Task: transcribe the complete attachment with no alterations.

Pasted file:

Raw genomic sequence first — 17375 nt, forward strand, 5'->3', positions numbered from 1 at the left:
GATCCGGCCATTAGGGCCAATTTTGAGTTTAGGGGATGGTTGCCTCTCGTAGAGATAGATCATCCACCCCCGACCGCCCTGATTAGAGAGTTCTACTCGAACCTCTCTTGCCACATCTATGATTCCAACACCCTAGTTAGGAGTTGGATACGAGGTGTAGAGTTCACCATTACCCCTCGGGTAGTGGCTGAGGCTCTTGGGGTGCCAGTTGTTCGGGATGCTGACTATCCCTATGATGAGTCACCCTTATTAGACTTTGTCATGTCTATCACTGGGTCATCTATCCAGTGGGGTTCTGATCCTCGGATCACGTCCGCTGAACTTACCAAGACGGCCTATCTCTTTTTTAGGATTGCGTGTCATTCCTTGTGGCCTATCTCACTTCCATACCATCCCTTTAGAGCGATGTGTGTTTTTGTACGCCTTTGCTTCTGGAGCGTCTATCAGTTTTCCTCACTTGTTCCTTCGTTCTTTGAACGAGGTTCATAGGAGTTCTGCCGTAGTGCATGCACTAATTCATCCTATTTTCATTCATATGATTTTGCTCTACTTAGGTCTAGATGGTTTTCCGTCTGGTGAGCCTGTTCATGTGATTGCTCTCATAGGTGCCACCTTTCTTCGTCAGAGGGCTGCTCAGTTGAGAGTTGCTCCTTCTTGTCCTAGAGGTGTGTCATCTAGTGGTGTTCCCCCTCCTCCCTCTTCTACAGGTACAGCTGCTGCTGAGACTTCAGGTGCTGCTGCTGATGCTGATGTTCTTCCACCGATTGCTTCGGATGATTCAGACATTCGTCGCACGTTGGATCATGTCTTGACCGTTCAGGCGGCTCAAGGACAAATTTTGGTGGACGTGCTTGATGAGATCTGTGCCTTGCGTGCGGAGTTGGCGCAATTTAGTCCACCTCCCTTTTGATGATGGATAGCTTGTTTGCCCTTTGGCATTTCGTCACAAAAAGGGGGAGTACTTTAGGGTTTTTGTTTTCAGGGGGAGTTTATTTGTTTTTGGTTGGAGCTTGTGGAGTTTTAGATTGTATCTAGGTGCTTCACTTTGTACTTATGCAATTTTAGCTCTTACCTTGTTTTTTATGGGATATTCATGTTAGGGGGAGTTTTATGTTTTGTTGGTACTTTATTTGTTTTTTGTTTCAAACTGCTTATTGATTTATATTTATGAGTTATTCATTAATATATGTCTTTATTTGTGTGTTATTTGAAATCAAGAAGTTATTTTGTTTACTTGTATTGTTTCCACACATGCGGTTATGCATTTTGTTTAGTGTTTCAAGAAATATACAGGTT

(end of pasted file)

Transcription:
Raw genomic sequence first — 17375 nt, forward strand, 5'->3', positions numbered from 1 at the left:
GATCCGGCCATTAGGGCCAATTTTGAGTTTAGGGGATGGTTGCCTCTCGTAGAGATAGATCATCCACCCCCGACCGCCCTGATTAGAGAGTTCTACTCGAACCTCTCTTGCCACATCTATGATTCCAACACCCTAGTTAGGAGTTGGATACGAGGTGTAGAGTTCACCATTACCCCTCGGGTAGTGGCTGAGGCTCTTGGGGTGCCAGTTGTTCGGGATGCTGACTATCCCTATGATGAGTCACCCTTATTAGACTTTGTCATGTCTATCACTGGGTCATCTATCCAGTGGGGTTCTGATCCTCGGATCACGTCCGCTGAACTTACCAAGACGGCCTATCTCTTTTTTAGGATTGCGTGTCATTCCTTGTGGCCTATCTCACTTCCATACCATCCCTTTAGAGCGATGTGTGTTTTTGTACGCCTTTGCTTCTGGAGCGTCTATCAGTTTTCCTCACTTGTTCCTTCGTTCTTTGAACGAGGTTCATAGGAGTTCTGCCGTAGTGCATGCACTAATTCATCCTATTTTCATTCATATGATTTTGCTCTACTTAGGTCTAGATGGTTTTCCGTCTGGTGAGCCTGTTCATGTGATTGCTCTCATAGGTGCCACCTTTCTTCGTCAGAGGGCTGCTCAGTTGAGAGTTGCTCCTTCTTGTCCTAGAGGTGTGTCATCTAGTGGTGTTCCCCCTCCTCCCTCTTCTACAGGTACAGCTGCTGCTGAGACTTCAGGTGCTGCTGCTGATGCTGATGTTCTTCCACCGATTGCTTCGGATGATTCAGACATTCGTCGCACGTTGGATCATGTCTTGACCGTTCAGGCGGCTCAAGGACAAATTTTGGTGGACGTGCTTGATGAGATCTGTGCCTTGCGTGCGGAGTTGGCGCAATTTAGTCCACCTCCCTTTTGATGATGGATAGCTTGTTTGCCCTTTGGCATTTCGTCACAAAAAGGGGGAGTACTTTAGGGTTTTTGTTTTCAGGGGGAGTTTATTTGTTTTTGGTTGGAGCTTGTGGAGTTTTAGATTGTATCTAGGTGCTTCACTTTGTACTTATGCAATTTTAGCTCTTACCTTGTTTTTTATGGGATATTCATGTTAGGGGGAGTTTTATGTTTTGTTGGTACTTTATTTGTTTTTTGTTTCAAACTGCTTATTGATTTATATTTATGAGTTATTCATTAATATATGTCTTTATTTGTGTGTTATTTGAAATCAAGAAGTTATTTTGTTTACTTGTATTGTTTCCACACATGCGGTTATGCATTTTGTTTAGTGTTTCAAGAAATATACAGGTT